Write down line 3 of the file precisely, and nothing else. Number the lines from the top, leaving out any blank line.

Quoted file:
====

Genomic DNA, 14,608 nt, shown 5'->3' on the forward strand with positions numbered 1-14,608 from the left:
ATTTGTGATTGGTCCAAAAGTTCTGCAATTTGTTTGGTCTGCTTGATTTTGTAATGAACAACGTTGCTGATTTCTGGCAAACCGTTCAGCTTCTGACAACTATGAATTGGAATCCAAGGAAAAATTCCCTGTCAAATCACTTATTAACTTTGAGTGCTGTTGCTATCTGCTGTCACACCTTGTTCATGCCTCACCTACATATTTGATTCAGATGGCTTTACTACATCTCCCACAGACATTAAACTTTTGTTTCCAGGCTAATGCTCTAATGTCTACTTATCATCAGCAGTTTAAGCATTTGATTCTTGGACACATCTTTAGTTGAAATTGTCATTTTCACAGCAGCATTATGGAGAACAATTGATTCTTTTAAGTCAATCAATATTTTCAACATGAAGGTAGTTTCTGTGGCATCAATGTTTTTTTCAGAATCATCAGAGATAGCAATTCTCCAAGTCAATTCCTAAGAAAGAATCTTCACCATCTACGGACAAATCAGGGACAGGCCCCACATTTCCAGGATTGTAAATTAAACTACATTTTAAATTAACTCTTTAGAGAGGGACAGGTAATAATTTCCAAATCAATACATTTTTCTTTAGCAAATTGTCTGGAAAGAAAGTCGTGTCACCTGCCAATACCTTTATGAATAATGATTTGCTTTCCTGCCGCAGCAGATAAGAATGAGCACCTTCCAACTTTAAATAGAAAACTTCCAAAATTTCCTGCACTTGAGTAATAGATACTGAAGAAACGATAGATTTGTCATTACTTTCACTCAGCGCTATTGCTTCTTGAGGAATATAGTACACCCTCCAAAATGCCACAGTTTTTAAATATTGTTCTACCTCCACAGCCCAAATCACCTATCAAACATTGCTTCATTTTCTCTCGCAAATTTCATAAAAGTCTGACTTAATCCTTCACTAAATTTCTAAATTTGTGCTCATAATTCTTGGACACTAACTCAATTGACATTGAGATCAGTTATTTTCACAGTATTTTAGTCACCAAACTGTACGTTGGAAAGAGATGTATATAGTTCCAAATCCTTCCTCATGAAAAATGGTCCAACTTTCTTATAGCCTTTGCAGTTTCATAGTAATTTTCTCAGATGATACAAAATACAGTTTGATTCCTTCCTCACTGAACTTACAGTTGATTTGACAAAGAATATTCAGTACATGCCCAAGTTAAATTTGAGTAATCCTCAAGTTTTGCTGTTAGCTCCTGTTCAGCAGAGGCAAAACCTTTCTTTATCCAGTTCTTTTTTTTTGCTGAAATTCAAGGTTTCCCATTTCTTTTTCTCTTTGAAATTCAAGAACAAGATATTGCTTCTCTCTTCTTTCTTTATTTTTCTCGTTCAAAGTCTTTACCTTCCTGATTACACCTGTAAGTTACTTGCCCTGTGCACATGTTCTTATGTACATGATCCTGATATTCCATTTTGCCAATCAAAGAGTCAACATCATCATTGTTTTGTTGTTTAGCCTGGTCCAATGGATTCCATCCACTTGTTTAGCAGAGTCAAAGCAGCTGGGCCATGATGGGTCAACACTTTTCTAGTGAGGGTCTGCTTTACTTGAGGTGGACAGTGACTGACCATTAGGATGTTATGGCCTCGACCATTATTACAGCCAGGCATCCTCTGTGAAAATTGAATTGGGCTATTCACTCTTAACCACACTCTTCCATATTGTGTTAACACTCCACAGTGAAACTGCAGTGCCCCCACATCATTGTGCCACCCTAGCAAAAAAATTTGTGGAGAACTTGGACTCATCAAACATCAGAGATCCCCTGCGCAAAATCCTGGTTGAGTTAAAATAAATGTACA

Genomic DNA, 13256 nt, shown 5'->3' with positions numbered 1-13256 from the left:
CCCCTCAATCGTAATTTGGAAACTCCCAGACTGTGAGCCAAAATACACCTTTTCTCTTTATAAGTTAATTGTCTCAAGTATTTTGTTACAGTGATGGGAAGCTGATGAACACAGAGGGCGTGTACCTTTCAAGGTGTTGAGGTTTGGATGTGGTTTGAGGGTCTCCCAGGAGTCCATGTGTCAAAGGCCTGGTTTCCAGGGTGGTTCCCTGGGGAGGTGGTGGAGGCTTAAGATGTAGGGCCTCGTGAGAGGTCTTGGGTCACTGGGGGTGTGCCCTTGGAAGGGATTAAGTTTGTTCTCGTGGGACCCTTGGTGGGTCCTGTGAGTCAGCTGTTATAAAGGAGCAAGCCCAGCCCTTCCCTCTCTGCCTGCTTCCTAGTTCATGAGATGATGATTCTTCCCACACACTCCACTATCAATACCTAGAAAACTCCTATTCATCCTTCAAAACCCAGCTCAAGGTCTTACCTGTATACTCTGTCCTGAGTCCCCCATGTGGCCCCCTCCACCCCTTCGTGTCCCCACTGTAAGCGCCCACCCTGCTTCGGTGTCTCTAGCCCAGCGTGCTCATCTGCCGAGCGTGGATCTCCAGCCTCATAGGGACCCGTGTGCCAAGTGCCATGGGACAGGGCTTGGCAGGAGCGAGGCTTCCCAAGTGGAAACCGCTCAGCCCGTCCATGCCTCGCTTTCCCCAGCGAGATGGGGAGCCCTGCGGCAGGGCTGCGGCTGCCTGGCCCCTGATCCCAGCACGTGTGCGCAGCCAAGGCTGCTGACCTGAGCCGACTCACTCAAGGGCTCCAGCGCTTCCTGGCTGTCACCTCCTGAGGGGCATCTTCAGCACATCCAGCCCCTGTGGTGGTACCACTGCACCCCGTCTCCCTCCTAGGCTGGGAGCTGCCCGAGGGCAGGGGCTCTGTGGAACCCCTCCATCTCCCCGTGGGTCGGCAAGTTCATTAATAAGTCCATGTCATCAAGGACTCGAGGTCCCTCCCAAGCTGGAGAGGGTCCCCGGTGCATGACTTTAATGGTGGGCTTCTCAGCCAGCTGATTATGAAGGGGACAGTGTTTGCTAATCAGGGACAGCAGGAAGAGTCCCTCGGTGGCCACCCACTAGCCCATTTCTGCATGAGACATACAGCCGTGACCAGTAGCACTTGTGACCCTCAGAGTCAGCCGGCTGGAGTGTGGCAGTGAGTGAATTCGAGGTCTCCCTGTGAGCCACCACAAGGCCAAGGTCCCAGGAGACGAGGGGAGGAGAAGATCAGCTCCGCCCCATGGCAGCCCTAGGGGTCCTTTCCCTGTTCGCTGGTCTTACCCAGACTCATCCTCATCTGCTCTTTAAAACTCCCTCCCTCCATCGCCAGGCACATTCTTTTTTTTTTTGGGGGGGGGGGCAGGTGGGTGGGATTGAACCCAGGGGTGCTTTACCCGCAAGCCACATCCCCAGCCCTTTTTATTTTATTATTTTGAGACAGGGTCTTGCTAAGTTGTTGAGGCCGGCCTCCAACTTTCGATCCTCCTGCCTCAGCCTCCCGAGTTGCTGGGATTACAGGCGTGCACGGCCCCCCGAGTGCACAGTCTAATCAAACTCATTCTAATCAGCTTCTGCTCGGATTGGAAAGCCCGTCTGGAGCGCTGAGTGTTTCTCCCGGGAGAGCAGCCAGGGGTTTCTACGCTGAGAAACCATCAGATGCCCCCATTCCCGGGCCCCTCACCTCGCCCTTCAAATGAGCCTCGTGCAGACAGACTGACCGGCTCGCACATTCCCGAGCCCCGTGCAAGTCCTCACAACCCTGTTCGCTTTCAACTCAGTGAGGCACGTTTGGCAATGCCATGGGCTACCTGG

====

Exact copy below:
Genomic DNA, 13256 nt, shown 5'->3' with positions numbered 1-13256 from the left: